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Table of Contents

Memories of the Bureau, 1946 to 1962





Chapter 1: The Warren Years, 1946 to 1950

Chapter 2: International Meteorology

Chapter 3: The Timcke Years, 1950 to 1955

Chapter 4: A Year at the Massachusetts Institute of Technology
Melbourne to Cambridge, Massachusetts
Long-range Forecasting
Synoptic Meteorology
Dynamic Meteorology I, II, III
Dynamic Meteorology IV
Physical Meteorology
Audrey Joins Me in Boston
Was it Worthwhile?

Chapter 5: The Dwyer Years, 1955 to 1962

Chapter 6: A Springboard for the Future

Appendix 1: References

Appendix 2: Reports, Papers, Manuscripts

Appendix 3: Milestones

Appendix 4: Acknowledgements

Appendix 5: Summary by H. N. Warren of the Operation of the Meteorological Section of Allied Air Headquarters, Brisbane, 1942–45



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Long-range Forecasting

Hurd Willet lectured in long-range forecasting. A stocky man of medium height with a down-to-earth style of lecturing, he did not present the image of a university professor. His lectures were informative and stimulating. For me his course opened up new vistas in meteorology, particularly of climate change and the problems in making long-range forecasts.

He emphasised that a vastly better understanding of how the atmosphere worked would be required before accurate long-range forecasts could be made. According to my notes he began his first lecture with the statement "a question that is sometimes raised concerns the justification for the assumption that the general circulation of the atmosphere is organised. If there is no organised system then there is no hope for long-range forecasting".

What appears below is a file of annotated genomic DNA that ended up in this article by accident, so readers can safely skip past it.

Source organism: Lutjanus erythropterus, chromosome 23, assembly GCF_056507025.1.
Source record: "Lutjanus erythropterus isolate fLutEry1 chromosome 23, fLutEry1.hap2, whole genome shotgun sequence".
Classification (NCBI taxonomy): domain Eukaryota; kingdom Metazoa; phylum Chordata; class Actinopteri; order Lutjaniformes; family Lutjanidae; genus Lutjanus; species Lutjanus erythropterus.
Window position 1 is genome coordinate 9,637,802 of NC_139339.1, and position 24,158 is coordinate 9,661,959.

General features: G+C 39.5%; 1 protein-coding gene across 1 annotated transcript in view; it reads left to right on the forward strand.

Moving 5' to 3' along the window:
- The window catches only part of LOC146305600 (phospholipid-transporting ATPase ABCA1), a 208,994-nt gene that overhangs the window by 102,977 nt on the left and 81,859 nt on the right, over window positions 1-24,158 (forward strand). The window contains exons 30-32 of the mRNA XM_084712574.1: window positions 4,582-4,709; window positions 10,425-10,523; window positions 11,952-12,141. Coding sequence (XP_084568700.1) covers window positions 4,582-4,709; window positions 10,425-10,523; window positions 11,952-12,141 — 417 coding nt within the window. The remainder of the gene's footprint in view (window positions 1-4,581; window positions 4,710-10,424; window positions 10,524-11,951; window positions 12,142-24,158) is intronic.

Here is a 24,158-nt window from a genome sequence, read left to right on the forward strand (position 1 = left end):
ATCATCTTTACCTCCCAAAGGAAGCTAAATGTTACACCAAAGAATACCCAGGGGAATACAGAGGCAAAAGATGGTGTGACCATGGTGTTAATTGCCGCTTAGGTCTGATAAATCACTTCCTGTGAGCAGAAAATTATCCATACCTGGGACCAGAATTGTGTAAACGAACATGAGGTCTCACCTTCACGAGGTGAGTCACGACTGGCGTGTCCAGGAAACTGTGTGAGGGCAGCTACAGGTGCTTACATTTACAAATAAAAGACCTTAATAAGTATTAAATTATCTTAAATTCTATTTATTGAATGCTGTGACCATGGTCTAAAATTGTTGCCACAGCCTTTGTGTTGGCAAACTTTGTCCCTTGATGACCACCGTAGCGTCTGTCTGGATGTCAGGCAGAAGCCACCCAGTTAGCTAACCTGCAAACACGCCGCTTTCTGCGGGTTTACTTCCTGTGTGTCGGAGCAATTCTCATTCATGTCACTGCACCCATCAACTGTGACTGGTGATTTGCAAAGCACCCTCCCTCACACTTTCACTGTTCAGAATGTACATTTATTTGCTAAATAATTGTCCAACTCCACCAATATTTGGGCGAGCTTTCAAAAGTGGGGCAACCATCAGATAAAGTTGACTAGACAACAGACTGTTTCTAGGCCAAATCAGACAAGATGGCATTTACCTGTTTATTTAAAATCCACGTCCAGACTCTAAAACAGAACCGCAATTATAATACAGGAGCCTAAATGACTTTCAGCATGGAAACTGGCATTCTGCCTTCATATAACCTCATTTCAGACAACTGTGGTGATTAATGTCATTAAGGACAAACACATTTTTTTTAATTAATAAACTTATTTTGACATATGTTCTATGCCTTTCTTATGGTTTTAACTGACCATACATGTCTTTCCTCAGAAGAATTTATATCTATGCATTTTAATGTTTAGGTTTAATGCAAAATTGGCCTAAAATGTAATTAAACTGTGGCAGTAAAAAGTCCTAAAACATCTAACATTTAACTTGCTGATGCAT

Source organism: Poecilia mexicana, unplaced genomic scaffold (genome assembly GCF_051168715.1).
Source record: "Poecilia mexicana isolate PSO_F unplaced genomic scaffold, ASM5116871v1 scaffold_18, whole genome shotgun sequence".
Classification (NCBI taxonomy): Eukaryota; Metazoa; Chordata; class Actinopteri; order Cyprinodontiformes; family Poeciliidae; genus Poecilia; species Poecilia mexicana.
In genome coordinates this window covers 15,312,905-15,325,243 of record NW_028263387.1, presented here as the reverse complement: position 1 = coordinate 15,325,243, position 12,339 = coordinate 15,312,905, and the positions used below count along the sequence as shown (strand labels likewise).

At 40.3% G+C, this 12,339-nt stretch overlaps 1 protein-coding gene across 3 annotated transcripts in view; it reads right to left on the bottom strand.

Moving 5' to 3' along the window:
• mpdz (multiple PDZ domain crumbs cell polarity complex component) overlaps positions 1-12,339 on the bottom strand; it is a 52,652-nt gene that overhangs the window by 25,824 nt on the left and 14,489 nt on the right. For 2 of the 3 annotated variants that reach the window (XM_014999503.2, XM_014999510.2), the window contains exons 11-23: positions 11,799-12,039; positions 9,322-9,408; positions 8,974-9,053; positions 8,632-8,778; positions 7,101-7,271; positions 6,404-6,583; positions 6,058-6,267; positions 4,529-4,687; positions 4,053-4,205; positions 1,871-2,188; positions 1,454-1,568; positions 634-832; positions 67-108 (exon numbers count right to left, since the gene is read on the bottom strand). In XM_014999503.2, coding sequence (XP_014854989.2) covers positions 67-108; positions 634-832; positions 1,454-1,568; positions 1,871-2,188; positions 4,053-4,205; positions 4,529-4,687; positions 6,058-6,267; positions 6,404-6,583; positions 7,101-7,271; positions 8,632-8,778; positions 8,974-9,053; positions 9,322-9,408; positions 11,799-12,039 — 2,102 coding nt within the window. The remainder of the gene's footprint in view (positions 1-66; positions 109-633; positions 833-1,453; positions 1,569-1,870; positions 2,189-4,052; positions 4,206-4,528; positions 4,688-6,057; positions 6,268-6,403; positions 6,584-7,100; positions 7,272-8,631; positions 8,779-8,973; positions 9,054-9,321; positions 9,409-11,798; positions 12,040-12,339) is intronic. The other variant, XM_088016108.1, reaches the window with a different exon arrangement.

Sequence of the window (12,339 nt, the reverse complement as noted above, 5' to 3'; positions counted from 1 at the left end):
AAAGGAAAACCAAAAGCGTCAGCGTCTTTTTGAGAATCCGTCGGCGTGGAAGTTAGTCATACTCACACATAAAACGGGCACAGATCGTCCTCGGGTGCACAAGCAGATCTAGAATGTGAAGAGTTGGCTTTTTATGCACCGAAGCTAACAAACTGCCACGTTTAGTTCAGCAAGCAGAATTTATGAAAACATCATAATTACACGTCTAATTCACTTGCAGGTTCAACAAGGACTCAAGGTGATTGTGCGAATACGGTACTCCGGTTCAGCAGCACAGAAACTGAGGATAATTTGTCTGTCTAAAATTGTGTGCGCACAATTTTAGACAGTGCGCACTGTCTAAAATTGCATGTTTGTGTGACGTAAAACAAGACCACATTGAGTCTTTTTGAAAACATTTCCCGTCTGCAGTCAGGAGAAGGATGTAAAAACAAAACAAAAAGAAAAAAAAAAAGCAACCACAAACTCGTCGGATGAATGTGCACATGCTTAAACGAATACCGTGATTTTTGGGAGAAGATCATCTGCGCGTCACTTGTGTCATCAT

It seemed that Willet used the term 'organised' to describe an atmosphere in which a given initial state would be uniquely followed by a specific sequence over a period of months.

Many years later I read the papers of the UK's G. D. Robinson in the 1960s and those of Ed Lorenz of the US in the 1970s on predictability. These papers suggested that the limited 'memory' of the atmosphere would make it unlikely that accurate predictions of the state of the atmosphere could be made for more than a week or two ahead.

If there is randomness in the input of energy into the atmosphere it would seem impossible to make accurate long-range forecasts for more than a week to 10 days. But the demand for long-range forecasts is so great that there will always be efforts to make such predictions. Many have been made, but even with the dramatic scientific and technological advances in recent years few long-range forecasts have shown sufficient skill and precision to be practically useful.

Willet's lectures were invaluable in their breadth of vision and their emphasis on the gaps in the state of knowledge of the atmosphere at that time. I wonder whether, in these days of ready responses by scientists to the questions of media interviewers, more caution and less dogma would be desirable in scientists' replies.

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Gibbs, W. J. 1999 'A Very Special Family: Memories of the Bureau of Meteorology 1946 to 1962', Metarch Papers, No. 13 May 1999, Bureau of Meteorology

© Online Edition Australian Science and Technology Heritage Centre and Bureau of Meteorology 2001
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